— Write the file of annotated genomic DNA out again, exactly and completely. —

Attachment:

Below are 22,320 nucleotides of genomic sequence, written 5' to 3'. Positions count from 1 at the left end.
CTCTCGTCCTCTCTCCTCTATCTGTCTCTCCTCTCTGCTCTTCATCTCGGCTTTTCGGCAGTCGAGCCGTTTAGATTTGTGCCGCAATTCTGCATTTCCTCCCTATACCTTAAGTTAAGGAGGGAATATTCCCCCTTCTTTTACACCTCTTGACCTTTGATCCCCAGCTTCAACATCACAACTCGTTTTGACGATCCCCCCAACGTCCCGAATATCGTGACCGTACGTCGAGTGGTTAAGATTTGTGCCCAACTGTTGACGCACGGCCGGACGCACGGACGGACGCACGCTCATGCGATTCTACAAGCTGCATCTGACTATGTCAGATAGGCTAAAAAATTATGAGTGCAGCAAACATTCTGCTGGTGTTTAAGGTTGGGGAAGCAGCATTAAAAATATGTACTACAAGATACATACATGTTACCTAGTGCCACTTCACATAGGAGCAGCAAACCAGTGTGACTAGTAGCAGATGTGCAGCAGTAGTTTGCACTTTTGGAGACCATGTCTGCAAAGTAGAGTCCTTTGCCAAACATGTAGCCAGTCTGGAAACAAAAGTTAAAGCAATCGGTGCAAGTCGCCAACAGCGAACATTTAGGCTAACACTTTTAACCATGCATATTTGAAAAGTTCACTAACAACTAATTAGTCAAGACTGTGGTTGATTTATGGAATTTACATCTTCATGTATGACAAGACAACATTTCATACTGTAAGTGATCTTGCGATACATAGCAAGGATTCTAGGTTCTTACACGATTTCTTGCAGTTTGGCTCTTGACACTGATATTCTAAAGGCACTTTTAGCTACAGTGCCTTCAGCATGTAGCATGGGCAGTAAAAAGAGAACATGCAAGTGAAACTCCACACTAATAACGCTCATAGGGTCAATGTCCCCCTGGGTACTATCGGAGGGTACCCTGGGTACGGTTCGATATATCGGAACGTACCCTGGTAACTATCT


Below are 22,320 nucleotides of genomic sequence, written 5' to 3'. Positions count from 1 at the left end.
CTCTCGTCCTCTCTCCTCTATCTGTCTCTCCTCTCTGCTCTTCATCTCGGCTTTTCGGCAGTCGAGCCGTTTAGATTTGTGCCGCAATTCTGCATTTCCTCCCTATACCTTAAGTTAAGGAGGGAATATTCCCCCTTCTTTTACACCTCTTGACCTTTGATCCCCAGCTTCAACATCACAACTCGTTTTGACGATCCCCCCAACGTCCCGAATATCGTGACCGTACGTCGAGTGGTTAAGATTTGTGCCCAACTGTTGACGCACGGCCGGACGCACGGACGGACGCACGCTCATGCGATTCTACAAGCTGCATCTGACTATGTCAGATAGGCTAAAAAATTATGAGTGCAGCAAACATTCTGCTGGTGTTTAAGGTTGGGGAAGCAGCATTAAAAATATGTACTACAAGATACATACATGTTACCTAGTGCCACTTCACATAGGAGCAGCAAACCAGTGTGACTAGTAGCAGATGTGCAGCAGTAGTTTGCACTTTTGGAGACCATGTCTGCAAAGTAGAGTCCTTTGCCAAACATGTAGCCAGTCTGGAAACAAAAGTTAAAGCAATCGGTGCAAGTCGCCAACAGCGAACATTTAGGCTAACACTTTTAACCATGCATATTTGAAAAGTTCACTAACAACTAATTAGTCAAGACTGTGGTTGATTTATGGAATTTACATCTTCATGTATGACAAGACAACATTTCATACTGTAAGTGATCTTGCGATACATAGCAAGGATTCTAGGTTCTTACACGATTTCTTGCAGTTTGGCTCTTGACACTGATATTCTAAAGGCACTTTTAGCTACAGTGCCTTCAGCATGTAGCATGGGCAGTAAAAAGAGAACATGCAAGTGAAACTCCACACTAATAACGCTCATAGGGTCAATGTCCCCCTGGGTACTATCGGAGGGTACCCTGGGTACGGTTCGATATATCGGAACGTACCCTGGTAACTATCT